But it is not just the US. Across the world, whether it is in Turkey (where the centuries old Hagia Sofia has been declared a mosque instead of a museum, pitting Muslims against each other as moderate or radical), or Hungary (where Viktor Orban has used the pandemic to decree his permanent presidency and enforce authoritarian control over a democratic country), or in India (where the COVID-19 lockdown on the back of violent communal riots in Delhi that targeted Muslims for their vocal opposition to new citizenship laws, found members of a conservative, proselytising Muslim sect at the receiving end of accusations of having spread what several right-wingers termed #coronajihad), the intersections between populist politics, ideology, dangerous speech and real world harm have become all too apparent. Our contributors make the case that a new post pandemic threat landscape is fluid, and global extremist movements have become fractured franchises, adding to the breadth of the challenge.

As political discourse turns tribal, reductive and binary, it not only challenges law enforcement and national security agencies in terms of the new threats it creates, but also in terms of the drivers of radicalisation that need addressing. Our contributors argue that this “lethal combination of political, institutional, legal, economic and social exclusion promises to sow the seeds for a conflict that will destabilise India in the years to come.”

While defining a global CVE agenda, the United Nations has repeatedly emphasised the need for a comprehensive approach to tackling the spread of terrorism and violent extremism, and asked member states to promote inclusion and cohesion within their borders, to engage with relevant local communities, and to address conditions that abet the spread of violent extremism by empowering youth, their families, and cultural, social or religious organisations. The hope that law enforcement, researchers, practitioners and the media could not only ensure security, but also become agents of positive change is, however, premised on the building of trust. Trust among these various institutions and individuals, and between those vulnerable to radicalisation. And yet, in an atmosphere of hate and intolerance, amplified by a pandemic that has brought out our basest survival instincts, it seems we are back at the beginning.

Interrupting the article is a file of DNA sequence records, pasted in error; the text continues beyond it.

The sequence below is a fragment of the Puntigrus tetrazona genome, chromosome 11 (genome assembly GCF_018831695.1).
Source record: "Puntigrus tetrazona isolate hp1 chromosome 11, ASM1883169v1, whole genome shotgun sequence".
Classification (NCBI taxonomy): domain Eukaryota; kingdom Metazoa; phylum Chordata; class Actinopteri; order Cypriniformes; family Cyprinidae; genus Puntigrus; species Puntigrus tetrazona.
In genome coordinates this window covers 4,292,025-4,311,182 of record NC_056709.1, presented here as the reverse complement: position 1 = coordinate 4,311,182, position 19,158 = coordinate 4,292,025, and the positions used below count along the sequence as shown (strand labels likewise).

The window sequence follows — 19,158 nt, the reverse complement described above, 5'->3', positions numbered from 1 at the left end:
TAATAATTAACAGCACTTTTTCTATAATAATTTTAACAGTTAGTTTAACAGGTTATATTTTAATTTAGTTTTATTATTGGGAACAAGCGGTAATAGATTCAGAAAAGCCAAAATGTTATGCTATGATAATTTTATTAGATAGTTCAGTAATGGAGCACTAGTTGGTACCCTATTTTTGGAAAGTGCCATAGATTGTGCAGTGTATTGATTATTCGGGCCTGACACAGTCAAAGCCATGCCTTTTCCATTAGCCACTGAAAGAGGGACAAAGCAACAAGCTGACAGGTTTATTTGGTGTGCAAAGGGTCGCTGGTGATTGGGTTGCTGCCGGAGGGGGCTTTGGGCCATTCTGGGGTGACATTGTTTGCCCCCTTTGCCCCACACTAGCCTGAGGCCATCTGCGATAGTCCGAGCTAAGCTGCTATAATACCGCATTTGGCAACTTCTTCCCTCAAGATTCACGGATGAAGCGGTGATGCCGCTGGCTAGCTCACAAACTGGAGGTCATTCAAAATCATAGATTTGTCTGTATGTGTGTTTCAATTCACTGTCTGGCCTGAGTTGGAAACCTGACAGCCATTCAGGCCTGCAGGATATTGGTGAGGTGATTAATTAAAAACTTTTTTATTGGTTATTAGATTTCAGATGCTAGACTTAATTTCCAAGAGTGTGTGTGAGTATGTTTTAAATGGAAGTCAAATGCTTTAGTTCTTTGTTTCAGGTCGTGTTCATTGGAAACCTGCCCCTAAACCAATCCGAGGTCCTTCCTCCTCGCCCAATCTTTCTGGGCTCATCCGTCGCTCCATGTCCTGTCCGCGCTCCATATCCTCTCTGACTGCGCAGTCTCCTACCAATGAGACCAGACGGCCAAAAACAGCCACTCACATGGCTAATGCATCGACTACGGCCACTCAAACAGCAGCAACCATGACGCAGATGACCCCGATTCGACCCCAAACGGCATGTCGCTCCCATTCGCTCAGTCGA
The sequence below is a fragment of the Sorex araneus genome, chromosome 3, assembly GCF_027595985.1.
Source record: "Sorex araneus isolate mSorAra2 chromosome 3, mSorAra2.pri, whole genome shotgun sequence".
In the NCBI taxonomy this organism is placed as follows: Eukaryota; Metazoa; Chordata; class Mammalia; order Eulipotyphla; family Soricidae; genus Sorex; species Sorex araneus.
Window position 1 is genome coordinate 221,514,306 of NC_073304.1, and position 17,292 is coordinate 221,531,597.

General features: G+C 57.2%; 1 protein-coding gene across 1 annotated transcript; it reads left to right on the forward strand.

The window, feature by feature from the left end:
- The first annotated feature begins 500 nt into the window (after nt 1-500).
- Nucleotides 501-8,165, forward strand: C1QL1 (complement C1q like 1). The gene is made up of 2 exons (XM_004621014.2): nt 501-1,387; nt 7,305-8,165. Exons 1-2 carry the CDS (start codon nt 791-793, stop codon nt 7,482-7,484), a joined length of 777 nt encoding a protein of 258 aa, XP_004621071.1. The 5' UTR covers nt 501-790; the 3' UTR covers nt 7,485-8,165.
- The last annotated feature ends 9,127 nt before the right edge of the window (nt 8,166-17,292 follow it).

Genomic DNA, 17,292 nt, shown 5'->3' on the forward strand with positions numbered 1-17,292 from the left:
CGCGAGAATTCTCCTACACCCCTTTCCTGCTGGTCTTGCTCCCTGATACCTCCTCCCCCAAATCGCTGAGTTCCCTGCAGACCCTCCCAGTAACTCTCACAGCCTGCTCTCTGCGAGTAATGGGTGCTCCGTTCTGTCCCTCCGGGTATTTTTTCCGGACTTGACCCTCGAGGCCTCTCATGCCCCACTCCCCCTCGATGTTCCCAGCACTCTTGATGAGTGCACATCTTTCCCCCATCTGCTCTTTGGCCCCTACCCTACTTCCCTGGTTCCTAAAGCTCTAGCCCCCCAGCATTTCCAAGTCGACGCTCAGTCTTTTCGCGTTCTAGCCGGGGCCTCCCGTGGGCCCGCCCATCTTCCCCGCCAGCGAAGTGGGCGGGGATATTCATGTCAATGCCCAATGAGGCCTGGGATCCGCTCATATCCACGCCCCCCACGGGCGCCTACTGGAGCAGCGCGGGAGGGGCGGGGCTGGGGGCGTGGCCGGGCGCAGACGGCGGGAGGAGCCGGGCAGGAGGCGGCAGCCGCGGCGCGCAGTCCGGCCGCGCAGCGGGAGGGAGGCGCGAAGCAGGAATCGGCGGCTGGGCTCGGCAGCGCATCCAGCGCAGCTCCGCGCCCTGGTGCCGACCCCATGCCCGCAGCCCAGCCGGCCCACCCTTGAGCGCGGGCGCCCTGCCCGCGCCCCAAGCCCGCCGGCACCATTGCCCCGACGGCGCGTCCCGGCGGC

As several of our contributors ask—can we define and identify a process of radicalisation? Can we identify drivers of radicalisation beyond the obvious markers of ethnic, racial or faith-based identities? Can we find ways to address the concerns of individual, community or national security, while ensuring a free and democratised internet, without the government’s interference and the attendant dangers of its surveillance of political dissent? And perhaps most importantly, can we do it urgently, to mitigate the damage already done by the cauldron of radical violence, ideological hate and populist polarisation that threatens our futures as seriously as a pandemic does today.

The views expressed above belong to the author(s). ORF research and analyses now available on Telegram! Click here to access our curated content — blogs, longforms and interviews.


Maya Mirchandani

Maya Mirchandani

Maya Mirchandani is a Senior Fellow at the Observer Research Foundation and Head of Department, Media Studies at Ashoka University. Maya is the Chair of ...